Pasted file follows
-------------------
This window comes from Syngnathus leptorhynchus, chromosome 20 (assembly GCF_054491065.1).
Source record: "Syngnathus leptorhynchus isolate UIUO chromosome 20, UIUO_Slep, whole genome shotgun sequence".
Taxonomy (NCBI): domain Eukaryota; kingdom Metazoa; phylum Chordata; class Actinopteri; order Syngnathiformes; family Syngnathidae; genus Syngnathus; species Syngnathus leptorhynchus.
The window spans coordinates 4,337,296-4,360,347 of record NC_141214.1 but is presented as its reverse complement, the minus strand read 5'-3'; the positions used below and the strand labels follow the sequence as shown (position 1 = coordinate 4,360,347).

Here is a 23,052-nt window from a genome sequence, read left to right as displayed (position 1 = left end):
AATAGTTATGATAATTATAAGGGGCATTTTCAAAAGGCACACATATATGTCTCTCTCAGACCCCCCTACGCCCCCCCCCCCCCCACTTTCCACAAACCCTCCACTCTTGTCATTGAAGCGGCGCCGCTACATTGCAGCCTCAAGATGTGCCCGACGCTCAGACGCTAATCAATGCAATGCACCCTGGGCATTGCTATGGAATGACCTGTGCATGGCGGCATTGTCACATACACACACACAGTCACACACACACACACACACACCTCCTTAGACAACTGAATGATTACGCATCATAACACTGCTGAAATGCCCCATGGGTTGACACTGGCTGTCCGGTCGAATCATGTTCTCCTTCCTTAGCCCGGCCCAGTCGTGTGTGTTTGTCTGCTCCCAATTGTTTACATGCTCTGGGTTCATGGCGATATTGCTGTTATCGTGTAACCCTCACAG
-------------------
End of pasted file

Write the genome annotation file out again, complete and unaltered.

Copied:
This window comes from Syngnathus leptorhynchus, chromosome 20 (assembly GCF_054491065.1).
Source record: "Syngnathus leptorhynchus isolate UIUO chromosome 20, UIUO_Slep, whole genome shotgun sequence".
Taxonomy (NCBI): domain Eukaryota; kingdom Metazoa; phylum Chordata; class Actinopteri; order Syngnathiformes; family Syngnathidae; genus Syngnathus; species Syngnathus leptorhynchus.
The window spans coordinates 4,337,296-4,360,347 of record NC_141214.1 but is presented as its reverse complement, the minus strand read 5'-3'; the positions used below and the strand labels follow the sequence as shown (position 1 = coordinate 4,360,347).

Here is a 23,052-nt window from a genome sequence, read left to right as displayed (position 1 = left end):
AATAGTTATGATAATTATAAGGGGCATTTTCAAAAGGCACACATATATGTCTCTCTCAGACCCCCCTACGCCCCCCCCCCCCCCACTTTCCACAAACCCTCCACTCTTGTCATTGAAGCGGCGCCGCTACATTGCAGCCTCAAGATGTGCCCGACGCTCAGACGCTAATCAATGCAATGCACCCTGGGCATTGCTATGGAATGACCTGTGCATGGCGGCATTGTCACATACACACACACAGTCACACACACACACACACACACCTCCTTAGACAACTGAATGATTACGCATCATAACACTGCTGAAATGCCCCATGGGTTGACACTGGCTGTCCGGTCGAATCATGTTCTCCTTCCTTAGCCCGGCCCAGTCGTGTGTGTTTGTCTGCTCCCAATTGTTTACATGCTCTGGGTTCATGGCGATATTGCTGTTATCGTGTAACCCTCACAG